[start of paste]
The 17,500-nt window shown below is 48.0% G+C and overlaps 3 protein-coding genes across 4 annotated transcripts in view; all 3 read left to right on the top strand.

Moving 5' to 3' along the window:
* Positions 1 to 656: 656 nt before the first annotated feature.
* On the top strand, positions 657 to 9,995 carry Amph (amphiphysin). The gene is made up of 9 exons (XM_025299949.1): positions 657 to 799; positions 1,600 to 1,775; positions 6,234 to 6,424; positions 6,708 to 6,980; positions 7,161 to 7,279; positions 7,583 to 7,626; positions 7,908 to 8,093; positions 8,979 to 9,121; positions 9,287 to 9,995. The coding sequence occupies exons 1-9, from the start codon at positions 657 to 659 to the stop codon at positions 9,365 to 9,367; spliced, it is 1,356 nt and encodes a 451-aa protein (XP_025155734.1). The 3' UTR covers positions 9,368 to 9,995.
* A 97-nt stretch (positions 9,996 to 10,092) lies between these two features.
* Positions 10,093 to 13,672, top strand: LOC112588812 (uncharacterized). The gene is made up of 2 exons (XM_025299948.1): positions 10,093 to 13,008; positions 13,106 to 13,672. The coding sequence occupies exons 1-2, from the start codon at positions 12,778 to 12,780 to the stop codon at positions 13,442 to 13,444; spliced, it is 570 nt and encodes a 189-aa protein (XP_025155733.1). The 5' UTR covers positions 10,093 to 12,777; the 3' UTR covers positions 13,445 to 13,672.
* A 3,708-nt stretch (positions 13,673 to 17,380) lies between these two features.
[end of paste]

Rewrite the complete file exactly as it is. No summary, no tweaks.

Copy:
The 17,500-nt window shown below is 48.0% G+C and overlaps 3 protein-coding genes across 4 annotated transcripts in view; all 3 read left to right on the top strand.

Moving 5' to 3' along the window:
* Positions 1 to 656: 656 nt before the first annotated feature.
* On the top strand, positions 657 to 9,995 carry Amph (amphiphysin). The gene is made up of 9 exons (XM_025299949.1): positions 657 to 799; positions 1,600 to 1,775; positions 6,234 to 6,424; positions 6,708 to 6,980; positions 7,161 to 7,279; positions 7,583 to 7,626; positions 7,908 to 8,093; positions 8,979 to 9,121; positions 9,287 to 9,995. The coding sequence occupies exons 1-9, from the start codon at positions 657 to 659 to the stop codon at positions 9,365 to 9,367; spliced, it is 1,356 nt and encodes a 451-aa protein (XP_025155734.1). The 3' UTR covers positions 9,368 to 9,995.
* A 97-nt stretch (positions 9,996 to 10,092) lies between these two features.
* Positions 10,093 to 13,672, top strand: LOC112588812 (uncharacterized). The gene is made up of 2 exons (XM_025299948.1): positions 10,093 to 13,008; positions 13,106 to 13,672. The coding sequence occupies exons 1-2, from the start codon at positions 12,778 to 12,780 to the stop codon at positions 13,442 to 13,444; spliced, it is 570 nt and encodes a 189-aa protein (XP_025155733.1). The 5' UTR covers positions 10,093 to 12,777; the 3' UTR covers positions 13,445 to 13,672.
* A 3,708-nt stretch (positions 13,673 to 17,380) lies between these two features.